This review contains spoilers for the movie – but you may enjoy it more if you have an idea of what it’s about before you see it.
The Tree of Life is a story of a middle-aged man – Jack – who, in obvious pain, looks back at his childhood. His jumbled, and sometimes unrealistic, memories shows him growing up in 1950’s Texas. Through his abusive father, pain and suffering is brought into the child’s world, which twists and creates malice in him.
But the close, personal story is interrupted for a much more epic one: that of life on Earth. The creation of the universe is shown in splendid colours. The camera wanders through stars and nebulas. The Earth forms, and the first self-replicating molecules appear. Beautifully computer-generated dinosaurs wander over fern-covered forest floors, to meet disease or disaster. The purity and beauty of the creation point, slowly gives way to greater and greater imperfection, just as the boy’s happiness and innocence gives way to suffering and evil.
When we return to the young boy, we know his story is part of a much greater one – that of the Tree of Life. We are reminded of this over and over again, as the camera wanders over the intricate patterns of a leaf, or a swaying forest of underwater reeds, or any other of nature’s wonders.
What makes the film special are its images. The sequences with humans in them are shown very subjectively, as a human observer would see or remember them. The crispness and stark contrasts, together with the shaky camera, create a hyper-realistic feel. Special effects are used to enhance the storytelling, not just to impress or dazzle. Houses, clothing and machinery from the period are shown in their imperfect glory.
Unfortunately, the film relies almost entirely on its symbolism and visuals. For a viewer who doesn’t grasp them, there’s not much surface story to keep them entertained, and the whole film is likely to appear jumbled and incoherent. The director doesn’t go out of his way to explain anything – the film’s title is about the only clue freely given.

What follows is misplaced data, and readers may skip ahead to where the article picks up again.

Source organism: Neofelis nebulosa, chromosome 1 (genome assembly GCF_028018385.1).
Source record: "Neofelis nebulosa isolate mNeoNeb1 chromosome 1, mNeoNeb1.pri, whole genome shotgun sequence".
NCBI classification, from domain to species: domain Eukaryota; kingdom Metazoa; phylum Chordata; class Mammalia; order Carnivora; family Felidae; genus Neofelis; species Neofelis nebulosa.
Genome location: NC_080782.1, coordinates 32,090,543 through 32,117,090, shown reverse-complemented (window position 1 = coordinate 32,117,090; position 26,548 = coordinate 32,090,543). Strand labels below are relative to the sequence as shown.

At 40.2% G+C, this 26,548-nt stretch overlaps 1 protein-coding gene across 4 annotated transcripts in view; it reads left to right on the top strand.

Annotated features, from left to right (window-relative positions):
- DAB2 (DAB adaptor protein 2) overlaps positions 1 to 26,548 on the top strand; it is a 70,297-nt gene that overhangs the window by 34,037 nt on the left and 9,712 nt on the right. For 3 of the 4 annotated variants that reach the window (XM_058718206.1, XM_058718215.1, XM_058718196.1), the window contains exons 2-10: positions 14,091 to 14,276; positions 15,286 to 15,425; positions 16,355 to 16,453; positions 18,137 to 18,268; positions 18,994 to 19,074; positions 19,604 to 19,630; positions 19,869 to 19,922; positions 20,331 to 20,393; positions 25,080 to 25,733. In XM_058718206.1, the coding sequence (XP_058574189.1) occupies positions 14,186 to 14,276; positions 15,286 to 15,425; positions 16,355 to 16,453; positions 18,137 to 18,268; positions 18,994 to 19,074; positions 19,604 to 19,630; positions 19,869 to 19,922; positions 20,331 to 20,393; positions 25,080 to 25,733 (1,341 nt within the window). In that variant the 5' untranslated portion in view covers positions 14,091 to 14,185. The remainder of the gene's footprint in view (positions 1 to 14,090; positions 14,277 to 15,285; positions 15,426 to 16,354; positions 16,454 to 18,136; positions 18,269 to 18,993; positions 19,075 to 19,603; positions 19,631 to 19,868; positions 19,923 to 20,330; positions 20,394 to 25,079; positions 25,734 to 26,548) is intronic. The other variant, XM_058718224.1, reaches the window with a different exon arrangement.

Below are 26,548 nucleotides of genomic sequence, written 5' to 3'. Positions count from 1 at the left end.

In Jewish mysticism, the Tree of Life is a symbol not only for life on Earth, but for the whole of creation. The origin of the universe – God – is perfection, but that perfection is corrupted as his presence trickles down through creation. In the film, this is reflected both on the cosmic scale – the perfection of creation is replaced by death, disaster and indifference – as on the personal scale – the innocence of childhood is replaced by suffering and malice.
This lack of perfection is not the result of sinning or free will, but part of the natural order. As the priest tells his congregation in one scene, disaster falls on everyone, good and bad alike. For the family, it may come as failure or the death of a loved one; for life on Earth, it may come as an asteroid impact. This, I believe, is at the core of the film’s message – the suffering you experience on a personal level may seem cruel and meaningless, but it’s part of a much grander cosmic order.
But is that all – enduring suffering and trying to see a deeper meaning? The film suggests there is also grace. At the end, we see dead relatives come to life and meet each other. They embrace, and old bodies turn young again. This mirrors the Jewish conception of the afterlife – the end times, when the dead rise from their graves.
The film may seem quite long if you’re not taken in by its message or its entrancing visuals, but in my opinion the beautiful creation sequences alone are worth getting to the theatre.